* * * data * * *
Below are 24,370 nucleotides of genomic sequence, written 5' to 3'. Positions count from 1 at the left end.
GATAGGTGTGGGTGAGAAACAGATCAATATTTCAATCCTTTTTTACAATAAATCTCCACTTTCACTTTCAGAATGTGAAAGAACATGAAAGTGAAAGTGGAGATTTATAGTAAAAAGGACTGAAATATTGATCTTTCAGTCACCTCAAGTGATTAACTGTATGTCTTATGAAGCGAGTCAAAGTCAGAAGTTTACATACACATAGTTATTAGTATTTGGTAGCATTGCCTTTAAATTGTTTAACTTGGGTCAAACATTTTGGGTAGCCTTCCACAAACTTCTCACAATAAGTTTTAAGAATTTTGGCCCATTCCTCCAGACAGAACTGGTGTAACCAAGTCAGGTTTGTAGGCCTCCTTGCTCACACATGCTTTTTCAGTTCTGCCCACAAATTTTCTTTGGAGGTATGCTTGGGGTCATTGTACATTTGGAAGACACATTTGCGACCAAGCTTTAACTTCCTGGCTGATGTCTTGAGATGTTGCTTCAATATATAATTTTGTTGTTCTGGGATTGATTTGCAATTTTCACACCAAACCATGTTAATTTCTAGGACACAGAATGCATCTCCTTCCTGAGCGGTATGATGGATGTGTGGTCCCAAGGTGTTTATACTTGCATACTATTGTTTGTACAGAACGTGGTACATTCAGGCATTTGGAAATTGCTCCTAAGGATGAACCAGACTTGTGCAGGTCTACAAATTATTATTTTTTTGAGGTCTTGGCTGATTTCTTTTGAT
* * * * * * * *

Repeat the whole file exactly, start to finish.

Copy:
Below are 24,370 nucleotides of genomic sequence, written 5' to 3'. Positions count from 1 at the left end.
GATAGGTGTGGGTGAGAAACAGATCAATATTTCAATCCTTTTTTACAATAAATCTCCACTTTCACTTTCAGAATGTGAAAGAACATGAAAGTGAAAGTGGAGATTTATAGTAAAAAGGACTGAAATATTGATCTTTCAGTCACCTCAAGTGATTAACTGTATGTCTTATGAAGCGAGTCAAAGTCAGAAGTTTACATACACATAGTTATTAGTATTTGGTAGCATTGCCTTTAAATTGTTTAACTTGGGTCAAACATTTTGGGTAGCCTTCCACAAACTTCTCACAATAAGTTTTAAGAATTTTGGCCCATTCCTCCAGACAGAACTGGTGTAACCAAGTCAGGTTTGTAGGCCTCCTTGCTCACACATGCTTTTTCAGTTCTGCCCACAAATTTTCTTTGGAGGTATGCTTGGGGTCATTGTACATTTGGAAGACACATTTGCGACCAAGCTTTAACTTCCTGGCTGATGTCTTGAGATGTTGCTTCAATATATAATTTTGTTGTTCTGGGATTGATTTGCAATTTTCACACCAAACCATGTTAATTTCTAGGACACAGAATGCATCTCCTTCCTGAGCGGTATGATGGATGTGTGGTCCCAAGGTGTTTATACTTGCATACTATTGTTTGTACAGAACGTGGTACATTCAGGCATTTGGAAATTGCTCCTAAGGATGAACCAGACTTGTGCAGGTCTACAAATTATTATTTTTTTGAGGTCTTGGCTGATTTCTTTTGAT